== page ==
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Make Way for New Town


On this date in 1950, a groundbreaking ceremony was held at the town site of New Town, North Dakota. A furrow of earth was cut on the future Main Street for the town, which was being created out of the certainty that the Garrison Reservoir would flood other towns along the Missouri River.

About 900 residents of Sanish and Van Hook had to relocate, and they decided to join together as one town. But what to call it? The name Sanhook was proposed, as was Vanish, an ironic name for the town replacing those lost under the dam's waters. The new town was eventually named just that. New Town. No vote or proposal was ever held for the name.

At the time of the groundbreaking, the U.S. Army Corps of Engineers was appraising properties that would be lost in Sanish and Van Hook. Surveyors were also working to reroute the railroad and Highway 23. Studies were also underway for the construction of a new bridge south of Sanish.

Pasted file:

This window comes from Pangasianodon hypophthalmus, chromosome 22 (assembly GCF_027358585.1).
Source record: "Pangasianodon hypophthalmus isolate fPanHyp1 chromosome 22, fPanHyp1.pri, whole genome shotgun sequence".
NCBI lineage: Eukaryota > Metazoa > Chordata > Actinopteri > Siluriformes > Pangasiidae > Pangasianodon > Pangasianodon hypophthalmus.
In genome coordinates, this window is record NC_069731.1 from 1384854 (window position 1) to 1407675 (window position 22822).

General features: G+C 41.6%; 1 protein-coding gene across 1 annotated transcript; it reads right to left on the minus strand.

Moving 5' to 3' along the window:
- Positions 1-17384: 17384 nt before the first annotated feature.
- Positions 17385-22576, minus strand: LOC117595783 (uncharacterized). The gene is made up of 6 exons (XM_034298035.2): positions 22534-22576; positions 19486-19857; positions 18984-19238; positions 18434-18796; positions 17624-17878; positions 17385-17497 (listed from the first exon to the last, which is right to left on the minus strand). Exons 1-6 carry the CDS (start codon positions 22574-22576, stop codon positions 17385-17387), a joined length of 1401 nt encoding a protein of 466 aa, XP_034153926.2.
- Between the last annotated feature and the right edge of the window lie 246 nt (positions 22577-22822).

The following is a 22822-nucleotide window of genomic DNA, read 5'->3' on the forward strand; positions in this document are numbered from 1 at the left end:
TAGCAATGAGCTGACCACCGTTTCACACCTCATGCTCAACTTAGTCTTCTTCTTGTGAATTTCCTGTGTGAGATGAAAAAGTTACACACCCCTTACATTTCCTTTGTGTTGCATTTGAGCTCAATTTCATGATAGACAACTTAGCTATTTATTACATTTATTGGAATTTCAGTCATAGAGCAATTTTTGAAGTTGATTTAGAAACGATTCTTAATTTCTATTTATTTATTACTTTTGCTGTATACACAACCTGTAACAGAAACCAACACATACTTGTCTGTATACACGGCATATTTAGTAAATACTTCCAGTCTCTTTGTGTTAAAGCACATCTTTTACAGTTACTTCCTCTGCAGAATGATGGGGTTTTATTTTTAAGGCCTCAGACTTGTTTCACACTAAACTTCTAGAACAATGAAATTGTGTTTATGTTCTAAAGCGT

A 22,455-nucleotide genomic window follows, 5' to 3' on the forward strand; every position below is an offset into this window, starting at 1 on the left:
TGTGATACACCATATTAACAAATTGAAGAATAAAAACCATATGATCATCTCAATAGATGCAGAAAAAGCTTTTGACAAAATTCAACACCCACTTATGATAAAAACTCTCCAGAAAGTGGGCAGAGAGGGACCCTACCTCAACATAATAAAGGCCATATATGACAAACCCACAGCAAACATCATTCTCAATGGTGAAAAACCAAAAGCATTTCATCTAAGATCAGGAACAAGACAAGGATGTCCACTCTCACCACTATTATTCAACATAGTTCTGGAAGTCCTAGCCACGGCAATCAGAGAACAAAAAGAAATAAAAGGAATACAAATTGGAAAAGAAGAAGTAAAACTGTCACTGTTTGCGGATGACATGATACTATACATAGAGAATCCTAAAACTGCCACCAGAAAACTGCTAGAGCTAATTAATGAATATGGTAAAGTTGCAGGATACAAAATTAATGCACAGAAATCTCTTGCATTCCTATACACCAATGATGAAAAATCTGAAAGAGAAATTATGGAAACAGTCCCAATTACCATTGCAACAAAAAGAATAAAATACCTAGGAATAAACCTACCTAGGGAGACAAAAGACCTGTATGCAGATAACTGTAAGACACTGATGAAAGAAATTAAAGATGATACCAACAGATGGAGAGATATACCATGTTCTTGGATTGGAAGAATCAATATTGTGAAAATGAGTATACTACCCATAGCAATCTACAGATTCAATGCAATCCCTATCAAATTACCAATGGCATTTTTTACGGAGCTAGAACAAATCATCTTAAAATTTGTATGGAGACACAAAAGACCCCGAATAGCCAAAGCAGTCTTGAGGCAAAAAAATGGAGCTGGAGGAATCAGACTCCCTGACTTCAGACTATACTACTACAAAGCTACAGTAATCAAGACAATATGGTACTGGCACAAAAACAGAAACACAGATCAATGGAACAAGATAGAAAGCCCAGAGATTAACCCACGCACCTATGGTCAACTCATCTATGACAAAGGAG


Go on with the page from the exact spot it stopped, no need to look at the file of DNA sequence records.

As the townsite of New Town began to take shape, the site was platted and lots were sold. Land for a school was presented as gift to the school district, and each church congregation was also given a free lot.

New Town's first election was in 1951, with the decision to dissolve the governments of Sanish and Van Hook on the ballot. Both towns approved the measure. Another election weeks later transferred both towns’ assets to New Town. By this time, New Town was just one building on Main Street, but homes and businesses would come within the year. The first business was a bar, followed by a lumber company.

Today New Town is a growing city of over 2,300 people on a major route for the state’s oil industry. A casino, historic sites and water recreation draw visitors, and despite its heartbreaking origin, New Town today is a bigger city on the state’s biggest lake.

Dakota Datebook written by Jack Dura


Larson, T. (2013). Building four bears bridge. Retrieved from:

McMaster, J. (1976). New Town 1951-1976. Retrieved from:

"http://www.newtownchamber.com/6.html" http://www.newtownchamber.com/6.html